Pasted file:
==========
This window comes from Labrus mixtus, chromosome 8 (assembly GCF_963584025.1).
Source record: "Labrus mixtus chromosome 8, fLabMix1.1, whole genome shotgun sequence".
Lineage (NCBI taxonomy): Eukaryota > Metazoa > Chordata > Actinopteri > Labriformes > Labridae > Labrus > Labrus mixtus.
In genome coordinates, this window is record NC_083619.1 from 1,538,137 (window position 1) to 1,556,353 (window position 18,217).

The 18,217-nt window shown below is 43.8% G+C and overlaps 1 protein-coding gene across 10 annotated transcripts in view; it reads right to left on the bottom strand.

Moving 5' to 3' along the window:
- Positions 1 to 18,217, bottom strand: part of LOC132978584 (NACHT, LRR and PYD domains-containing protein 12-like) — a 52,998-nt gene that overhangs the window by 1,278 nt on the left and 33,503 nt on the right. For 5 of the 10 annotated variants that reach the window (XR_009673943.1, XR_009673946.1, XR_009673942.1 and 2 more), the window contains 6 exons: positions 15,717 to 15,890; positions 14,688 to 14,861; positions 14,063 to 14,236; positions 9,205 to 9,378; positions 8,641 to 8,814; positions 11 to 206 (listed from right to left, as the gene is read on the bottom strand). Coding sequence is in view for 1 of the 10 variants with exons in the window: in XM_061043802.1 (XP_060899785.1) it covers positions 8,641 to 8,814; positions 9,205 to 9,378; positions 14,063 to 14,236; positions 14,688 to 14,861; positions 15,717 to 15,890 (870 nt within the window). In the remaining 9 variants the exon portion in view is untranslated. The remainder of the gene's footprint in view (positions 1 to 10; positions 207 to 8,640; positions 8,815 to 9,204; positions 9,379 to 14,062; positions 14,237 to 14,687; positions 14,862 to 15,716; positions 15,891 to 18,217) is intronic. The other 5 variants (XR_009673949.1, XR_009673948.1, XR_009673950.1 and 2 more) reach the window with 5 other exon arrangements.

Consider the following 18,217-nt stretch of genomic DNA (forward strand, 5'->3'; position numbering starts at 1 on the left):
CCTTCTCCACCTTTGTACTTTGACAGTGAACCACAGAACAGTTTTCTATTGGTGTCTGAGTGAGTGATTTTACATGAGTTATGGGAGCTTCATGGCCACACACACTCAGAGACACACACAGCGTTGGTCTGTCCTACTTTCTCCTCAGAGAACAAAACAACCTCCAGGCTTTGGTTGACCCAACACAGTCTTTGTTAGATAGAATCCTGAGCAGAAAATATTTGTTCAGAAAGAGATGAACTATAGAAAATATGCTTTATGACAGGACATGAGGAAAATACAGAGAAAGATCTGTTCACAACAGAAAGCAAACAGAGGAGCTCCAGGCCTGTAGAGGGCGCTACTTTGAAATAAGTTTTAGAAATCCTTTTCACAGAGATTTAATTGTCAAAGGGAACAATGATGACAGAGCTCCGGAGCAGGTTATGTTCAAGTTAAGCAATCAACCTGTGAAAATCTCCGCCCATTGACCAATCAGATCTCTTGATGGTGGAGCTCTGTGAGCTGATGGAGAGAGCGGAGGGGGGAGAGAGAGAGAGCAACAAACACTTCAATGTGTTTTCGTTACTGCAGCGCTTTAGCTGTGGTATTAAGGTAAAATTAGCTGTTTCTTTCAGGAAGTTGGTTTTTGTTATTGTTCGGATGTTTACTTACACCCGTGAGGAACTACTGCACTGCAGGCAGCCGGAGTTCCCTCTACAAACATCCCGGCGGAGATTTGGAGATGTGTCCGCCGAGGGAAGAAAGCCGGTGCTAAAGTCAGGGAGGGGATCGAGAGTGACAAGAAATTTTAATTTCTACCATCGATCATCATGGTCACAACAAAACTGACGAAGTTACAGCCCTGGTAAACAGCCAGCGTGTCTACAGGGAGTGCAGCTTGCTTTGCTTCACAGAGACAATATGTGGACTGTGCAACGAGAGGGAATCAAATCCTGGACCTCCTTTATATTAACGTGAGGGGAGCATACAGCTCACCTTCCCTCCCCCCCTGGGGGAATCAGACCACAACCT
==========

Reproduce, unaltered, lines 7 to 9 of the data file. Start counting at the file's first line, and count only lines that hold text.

- Positions 1 to 18,217, bottom strand: part of LOC132978584 (NACHT, LRR and PYD domains-containing protein 12-like) — a 52,998-nt gene that overhangs the window by 1,278 nt on the left and 33,503 nt on the right. For 5 of the 10 annotated variants that reach the window (XR_009673943.1, XR_009673946.1, XR_009673942.1 and 2 more), the window contains 6 exons: positions 15,717 to 15,890; positions 14,688 to 14,861; positions 14,063 to 14,236; positions 9,205 to 9,378; positions 8,641 to 8,814; positions 11 to 206 (listed from right to left, as the gene is read on the bottom strand). Coding sequence is in view for 1 of the 10 variants with exons in the window: in XM_061043802.1 (XP_060899785.1) it covers positions 8,641 to 8,814; positions 9,205 to 9,378; positions 14,063 to 14,236; positions 14,688 to 14,861; positions 15,717 to 15,890 (870 nt within the window). In the remaining 9 variants the exon portion in view is untranslated. The remainder of the gene's footprint in view (positions 1 to 10; positions 207 to 8,640; positions 8,815 to 9,204; positions 9,379 to 14,062; positions 14,237 to 14,687; positions 14,862 to 15,716; positions 15,891 to 18,217) is intronic. The other 5 variants (XR_009673949.1, XR_009673948.1, XR_009673950.1 and 2 more) reach the window with 5 other exon arrangements.

Consider the following 18,217-nt stretch of genomic DNA (forward strand, 5'->3'; position numbering starts at 1 on the left):
CCTTCTCCACCTTTGTACTTTGACAGTGAACCACAGAACAGTTTTCTATTGGTGTCTGAGTGAGTGATTTTACATGAGTTATGGGAGCTTCATGGCCACACACACTCAGAGACACACACAGCGTTGGTCTGTCCTACTTTCTCCTCAGAGAACAAAACAACCTCCAGGCTTTGGTTGACCCAACACAGTCTTTGTTAGATAGAATCCTGAGCAGAAAATATTTGTTCAGAAAGAGATGAACTATAGAAAATATGCTTTATGACAGGACATGAGGAAAATACAGAGAAAGATCTGTTCACAACAGAAAGCAAACAGAGGAGCTCCAGGCCTGTAGAGGGCGCTACTTTGAAATAAGTTTTAGAAATCCTTTTCACAGAGATTTAATTGTCAAAGGGAACAATGATGACAGAGCTCCGGAGCAGGTTATGTTCAAGTTAAGCAATCAACCTGTGAAAATCTCCGCCCATTGACCAATCAGATCTCTTGATGGTGGAGCTCTGTGAGCTGATGGAGAGAGCGGAGGGGGGAGAGAGAGAGAGCAACAAACACTTCAATGTGTTTTCGTTACTGCAGCGCTTTAGCTGTGGTATTAAGGTAAAATTAGCTGTTTCTTTCAGGAAGTTGGTTTTTGTTATTGTTCGGATGTTTACTTACACCCGTGAGGAACTACTGCACTGCAGGCAGCCGGAGTTCCCTCTACAAACATCCCGGCGGAGATTTGGAGATGTGTCCGCCGAGGGAAGAAAGCCGGTGCTAAAGTCAGGGAGGGGATCGAGAGTGACAAGAAATTTTAATTTCTACCATCGATCATCATGGTCACAACAAAACTGACGAAGTTACAGCCCTGGTAAACAGCCAGCGTGTCTACAGGGAGTGCAGCTTGCTTTGCTTCACAGAGACAATATGTGGACTGTGCAACGAGAGGGAATCAAATCCTGGACCTCCTTTATATTAACGTGAGGGGAGCATACAGCTCACCTTCCCTCCCCCCCTGGGGGAATCAGACCACAACCT